Be careful for what you Wish

Be careful for what you Wish

You’ve heard of Wish, right? I’m usually the last person to know about the cool and happening stuff, so I’m making assumptions.

I believe the first time I’d heard of it, I gave it a glance and moved on. Nothing struck me as exciting. Then sometime later, and I couldn’t tell you what did it, I decided I needed to see what all the hub-bub was about, and I downloaded the app.

Oh, my goodness look at all this pretty stuff. And so inexpensive, too!

For signing up, they let me choose a free gift. I don’t even think I had to pay for shipping. [It’s been a hot minute, so I am not completely certain on that.] Anyway, after sometime later, after I’d already forgotten, my gift came in the mail. It was a four-piece jewelry set. The bracelet ALMOST fits, the necklace is small but I could remove the charm, and the earrings are cute. All in all, I was not disappointed.

I shopped a little more. I ordered a couple of things, they took a while to arrive (I believe everything comes from China) but still, I was satisfied.

A few months later, I put in another order. I believe that happened in early June. To be honest, something came last week, and I’m not sure I’ve even gotten everything.

[ETA: There is still one item MIA.]

Let’s talk about the things I was disappointed about:

Women Fashion Simple Ring


Now, this isn’t horrible. However, I didn’t think it was all that great, either. It’s not an exact match to the photo from Wish, but it does look as cheap as you’d think.


8PCS Hair Styling Set Clip Bun Maker Braid Hair Ponytail Tool Hair

8 hair pieces.png

The day this arrives, I have two identical packages fall out of the envelope. I am perplexed. Why did they send me two of the exact same thing? Was there an error? Were they making up for a long shipping time?

I grab my phone to check the order history and my email. I see nothing out of the ordinary. And then it dawns on me: two packages of 4 equal a total of 8 pieces.



14k Rose Gold Round Cut Diamond Rope Twined Vine Ring 

ring 2


This was the pièce de résistance.

This was the item I was the most excited about. The one item I wanted more than anything in my cart. The one item I’d searched over and over again to make sure there would be no difference. And then it arrived.

Sure, some other things were a bit on the disappointing side.

I mean, yeah, the items are inexpensive. And sure the shipping is slow because it has to be coming by carrier pigeon. How could it not be exactly as pictured? There are nothing but rave reviews!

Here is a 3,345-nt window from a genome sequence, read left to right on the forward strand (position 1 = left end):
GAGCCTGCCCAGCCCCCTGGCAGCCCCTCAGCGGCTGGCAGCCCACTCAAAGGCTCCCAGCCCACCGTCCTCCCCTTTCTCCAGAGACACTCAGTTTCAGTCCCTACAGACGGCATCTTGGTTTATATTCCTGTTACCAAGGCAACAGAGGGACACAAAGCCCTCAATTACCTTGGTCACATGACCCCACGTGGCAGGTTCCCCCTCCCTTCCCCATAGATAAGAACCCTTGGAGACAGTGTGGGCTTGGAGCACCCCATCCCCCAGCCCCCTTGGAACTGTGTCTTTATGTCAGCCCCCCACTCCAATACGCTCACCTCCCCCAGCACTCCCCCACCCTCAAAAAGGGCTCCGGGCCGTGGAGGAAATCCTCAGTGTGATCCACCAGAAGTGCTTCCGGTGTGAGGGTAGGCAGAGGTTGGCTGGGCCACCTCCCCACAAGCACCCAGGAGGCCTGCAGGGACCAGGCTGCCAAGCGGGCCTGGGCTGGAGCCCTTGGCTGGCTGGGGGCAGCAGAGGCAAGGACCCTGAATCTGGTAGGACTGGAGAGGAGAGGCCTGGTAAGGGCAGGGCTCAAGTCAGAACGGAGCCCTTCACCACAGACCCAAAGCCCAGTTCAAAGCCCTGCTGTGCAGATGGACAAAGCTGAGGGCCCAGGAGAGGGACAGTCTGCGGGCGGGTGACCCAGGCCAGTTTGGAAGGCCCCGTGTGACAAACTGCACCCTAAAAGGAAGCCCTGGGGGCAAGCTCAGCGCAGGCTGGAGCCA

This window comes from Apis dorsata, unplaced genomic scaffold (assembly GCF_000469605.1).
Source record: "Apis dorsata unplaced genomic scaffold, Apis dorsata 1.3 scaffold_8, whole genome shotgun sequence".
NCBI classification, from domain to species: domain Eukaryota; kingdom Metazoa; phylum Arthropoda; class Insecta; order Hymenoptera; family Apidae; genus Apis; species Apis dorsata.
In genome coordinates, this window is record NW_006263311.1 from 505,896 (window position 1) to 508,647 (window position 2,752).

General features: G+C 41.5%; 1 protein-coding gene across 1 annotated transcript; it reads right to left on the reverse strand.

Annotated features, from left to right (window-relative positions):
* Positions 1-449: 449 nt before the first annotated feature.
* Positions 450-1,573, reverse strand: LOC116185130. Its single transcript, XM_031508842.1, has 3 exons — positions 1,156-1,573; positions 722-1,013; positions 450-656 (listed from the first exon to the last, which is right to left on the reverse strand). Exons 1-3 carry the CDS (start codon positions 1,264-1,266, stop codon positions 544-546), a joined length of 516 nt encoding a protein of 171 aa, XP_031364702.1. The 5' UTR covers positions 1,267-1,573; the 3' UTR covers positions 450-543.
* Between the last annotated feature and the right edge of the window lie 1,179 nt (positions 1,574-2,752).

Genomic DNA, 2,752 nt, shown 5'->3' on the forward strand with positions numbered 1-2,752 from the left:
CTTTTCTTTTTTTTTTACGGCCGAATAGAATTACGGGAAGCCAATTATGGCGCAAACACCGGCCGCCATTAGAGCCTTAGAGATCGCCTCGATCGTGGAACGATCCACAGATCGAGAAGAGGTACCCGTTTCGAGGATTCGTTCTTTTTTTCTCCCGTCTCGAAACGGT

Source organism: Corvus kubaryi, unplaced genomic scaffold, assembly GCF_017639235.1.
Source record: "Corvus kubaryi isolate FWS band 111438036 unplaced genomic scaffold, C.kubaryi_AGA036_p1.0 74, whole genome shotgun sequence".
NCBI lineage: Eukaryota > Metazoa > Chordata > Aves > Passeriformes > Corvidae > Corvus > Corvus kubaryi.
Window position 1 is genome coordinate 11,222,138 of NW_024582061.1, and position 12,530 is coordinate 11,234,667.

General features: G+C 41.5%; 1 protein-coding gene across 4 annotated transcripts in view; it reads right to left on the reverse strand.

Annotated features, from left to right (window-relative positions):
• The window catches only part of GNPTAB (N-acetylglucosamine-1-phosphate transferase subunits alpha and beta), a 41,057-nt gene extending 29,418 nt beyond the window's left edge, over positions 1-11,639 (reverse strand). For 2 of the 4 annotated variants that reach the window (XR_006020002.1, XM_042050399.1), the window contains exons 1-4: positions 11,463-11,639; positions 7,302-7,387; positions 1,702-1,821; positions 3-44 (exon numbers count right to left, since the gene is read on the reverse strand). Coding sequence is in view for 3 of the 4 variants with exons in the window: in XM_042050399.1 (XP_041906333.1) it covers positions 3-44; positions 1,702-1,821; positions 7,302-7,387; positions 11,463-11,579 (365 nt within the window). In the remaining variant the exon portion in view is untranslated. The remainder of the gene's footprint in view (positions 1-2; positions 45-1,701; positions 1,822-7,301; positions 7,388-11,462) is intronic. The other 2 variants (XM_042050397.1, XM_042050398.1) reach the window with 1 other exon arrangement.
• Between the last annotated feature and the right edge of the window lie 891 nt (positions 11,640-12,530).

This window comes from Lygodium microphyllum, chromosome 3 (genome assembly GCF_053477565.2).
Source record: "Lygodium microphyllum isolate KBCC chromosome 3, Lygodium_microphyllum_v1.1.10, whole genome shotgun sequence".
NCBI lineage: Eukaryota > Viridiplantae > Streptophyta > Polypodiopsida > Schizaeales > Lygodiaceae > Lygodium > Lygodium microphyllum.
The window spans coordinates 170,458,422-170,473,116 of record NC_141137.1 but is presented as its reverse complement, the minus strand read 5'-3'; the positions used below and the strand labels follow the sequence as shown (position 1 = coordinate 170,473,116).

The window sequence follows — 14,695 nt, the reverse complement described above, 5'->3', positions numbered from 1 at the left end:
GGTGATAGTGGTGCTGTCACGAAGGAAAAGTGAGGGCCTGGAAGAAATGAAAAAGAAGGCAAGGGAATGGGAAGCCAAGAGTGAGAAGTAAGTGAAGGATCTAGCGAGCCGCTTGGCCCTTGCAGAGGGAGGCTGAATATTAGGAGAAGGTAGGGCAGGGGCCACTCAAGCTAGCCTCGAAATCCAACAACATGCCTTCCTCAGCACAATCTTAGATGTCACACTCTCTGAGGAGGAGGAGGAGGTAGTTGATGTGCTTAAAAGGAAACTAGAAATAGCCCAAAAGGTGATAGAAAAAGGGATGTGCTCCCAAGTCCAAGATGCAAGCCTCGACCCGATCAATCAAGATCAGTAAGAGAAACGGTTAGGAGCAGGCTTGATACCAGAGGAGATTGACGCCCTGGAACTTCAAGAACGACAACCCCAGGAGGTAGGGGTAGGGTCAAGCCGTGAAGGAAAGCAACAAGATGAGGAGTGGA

The ring I received was uglier than the entire collection of 1990s bubble-gum machine jewelry I used to have.

Final Thoughts

There are some good things and some bad things. So far, everything I’ve gotten has been on the small size (with the exception of the rings). Such as the bag I bought to hold all those plastic store bags (don’t judge). It holds the bags just fine but the max capacity is like ten. And those are really compacted in there. Capture.PNG

Will I use Wish again? Probably. It’s fun. And because the shipping takes forever, it’s exciting to get random packages in the mail.

But as far as jewelry goes, they are dead to me.



Thrift Comes at a Price

Thrift Comes at a Price

I remember going into a Goodwill once as a kid. I’d only been to that store maybe one other time, and it was probably with my grandmother. That woman could pinch a penny and make it rain nickels.

It was getting close to Halloween when my mom took me with her to the store. Some element of an outfit I needed she thought she might find there. I was in elementary school. I can’t remember how old I was. Seven? Nine?

The only three things I remember about that trip:

  1. The store was dirty.
  2. It smelled weird.
  3. I saw the art teacher.

I’m not sure what my costume was. I want to say hippie, which looking back seems like an odd choice for 1980 – 1982. At any rate, I was mortified to be seen there. In hindsight, I now understand why my own children didn’t care to go, either.

Another thing I detested? Yard sales. Both my grandmother and mother could turn on a dime for a yard sale. The directions are on an index card written in white crayon? They could see it. NASCAR has nothing on those two women. They could make a U-turn on a four-lane road in the middle of morning rush hour and never lose an ash off their cigarette or spill a drop of Diet Pepsi.

It wasn’t often we stayed with my grandmother but I remember one Saturday she’d picked my brother and me up early. We’d gone with her to the chiropractor and as we were headed back to her house, she spotted a yard sale. She pulled over to the side of the road and put the car in park. Before she turned off the key, I probably groaned or whined and said, “I’ll just sit in the car.”

She looked back at me, pursed her lips in a way I knew was serious business, turned back, put the car in drive in left.

It’s been at least thirty-five years since that happened, and I have no doubts there are still tire marks on Lynhurst Drive.